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I am using arima.sim to simulate data. I want to introduce in the simulation intercept constant drift and trend and i dont know how do it

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Deterministic Trend

If your drift intercept is $c$, you can just add the function $c t$ to the zero mean process.

Code:

xt <- arima.sim(n=50, list(order=c(1,0,1), ar = c(.9), ma = -.2))

becomes

xtWithDrift <- xt + .20*seq(1,50))

The model would be written like \begin{align*} X_t &= \phi X_{t-1} + Z_t + \theta Z_{t-1} \\ Y_t &= a + ct + X_t. \end{align*}

Stochastic Trend

If you want a stochastic trend, you're better off simulating the differences, then summing those. With a nonrandom starting point, for example:

startSpot <- 3
yt <- arima.sim(n=50, list(order=c(1,0,1),ar=c(.9), ma=-.2)) + .2 #see comment below
plot(startSpot + cumsum(yt))

This gives you $$ X_t = 3 + \sum_{j=1}^t Y_t $$ where $Y_t$ is the ARMA(1,1). $X_t$ is the ARIMA(1,1,1). Or in other words, $$ (1 - \phi B)(Y_t - .2) = (1 + \theta B) Z_t, $$ where $Y_t = X_t - X_{t-1}$.

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    $\begingroup$ I am pretty sure that the mean = 0.2 isn't doing exactly what you think it is. If you wish the $Y_t$ series to have a mean of approx 0.2 then add do yt <- arima.sim(...) + 0.2, see: stats.stackexchange.com/questions/294748/… $\endgroup$
    – t-student
    Jul 28 '17 at 21:10
  • $\begingroup$ @markstep thanks very much. I just made the appropriate changes. $\endgroup$
    – Taylor
    Jul 28 '17 at 21:28
  • $\begingroup$ Thank you for your answer, im trying to learn and i have a new question. I run like you write: yt<-arima.sim(n=5000,list(order=c(1,0,0),ar=.9))+.2 then i run: mean(yt) (p<-arima(yt,order = c(1,0,0),include.mean = TRUE)) #Model Ar(1) and i obtain mean=0.181 always a diferent value in several simulation and the coeficients ar(1)=0.9 always, what is right but the intercept is always the means, With this model, the mean shouldnt be lamdba/(1-.9)=.2/.1=2?? Why this happen Thank you again $\endgroup$ Jul 29 '17 at 2:14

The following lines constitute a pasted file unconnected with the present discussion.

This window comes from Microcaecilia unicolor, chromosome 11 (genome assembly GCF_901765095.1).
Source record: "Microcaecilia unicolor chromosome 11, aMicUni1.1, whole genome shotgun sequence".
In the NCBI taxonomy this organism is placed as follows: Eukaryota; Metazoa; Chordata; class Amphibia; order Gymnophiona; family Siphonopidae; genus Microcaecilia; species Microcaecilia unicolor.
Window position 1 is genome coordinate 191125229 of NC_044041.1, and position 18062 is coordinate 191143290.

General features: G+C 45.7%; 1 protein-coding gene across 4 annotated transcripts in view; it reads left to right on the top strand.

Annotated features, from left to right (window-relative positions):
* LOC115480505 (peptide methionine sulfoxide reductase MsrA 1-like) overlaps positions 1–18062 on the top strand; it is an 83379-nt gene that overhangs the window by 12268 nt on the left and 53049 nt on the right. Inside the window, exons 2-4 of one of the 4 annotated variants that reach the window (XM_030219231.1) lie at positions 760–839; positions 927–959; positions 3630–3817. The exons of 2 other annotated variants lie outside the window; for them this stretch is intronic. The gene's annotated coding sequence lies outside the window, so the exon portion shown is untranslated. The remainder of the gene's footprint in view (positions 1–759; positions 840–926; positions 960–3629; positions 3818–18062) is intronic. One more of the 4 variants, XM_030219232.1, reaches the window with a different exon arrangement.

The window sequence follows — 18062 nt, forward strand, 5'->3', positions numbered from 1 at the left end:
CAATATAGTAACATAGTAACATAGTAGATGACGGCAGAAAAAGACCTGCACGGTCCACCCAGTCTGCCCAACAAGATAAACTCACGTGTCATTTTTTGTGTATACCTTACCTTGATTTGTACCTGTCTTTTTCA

• $\begingroup$ @CarlosSergioJara no you're okay. .2 is the mean. The sample means should be close to .2 (.18 is pretty close). Your formula is correct about the intercept here, but it has nothing to do with this example. Maybe try simulating more examples, and calculate more sample means. You can also get a good idea of how far off it should be if you don't add .2. Calculate the sample means then, and see how close they are to 0 $\endgroup$
    – Taylor
    Jul 29 '17 at 3:05
  • $\begingroup$ Thank You again ¿And when the mean in a process ar(1) would be lamba/(1-phi1)=2? ¿How could i simulate this process? Being more precisely ¿What is mu=lambda/(1-phi) 20=.02/(1-.09)? $\endgroup$ Jul 29 '17 at 4:34

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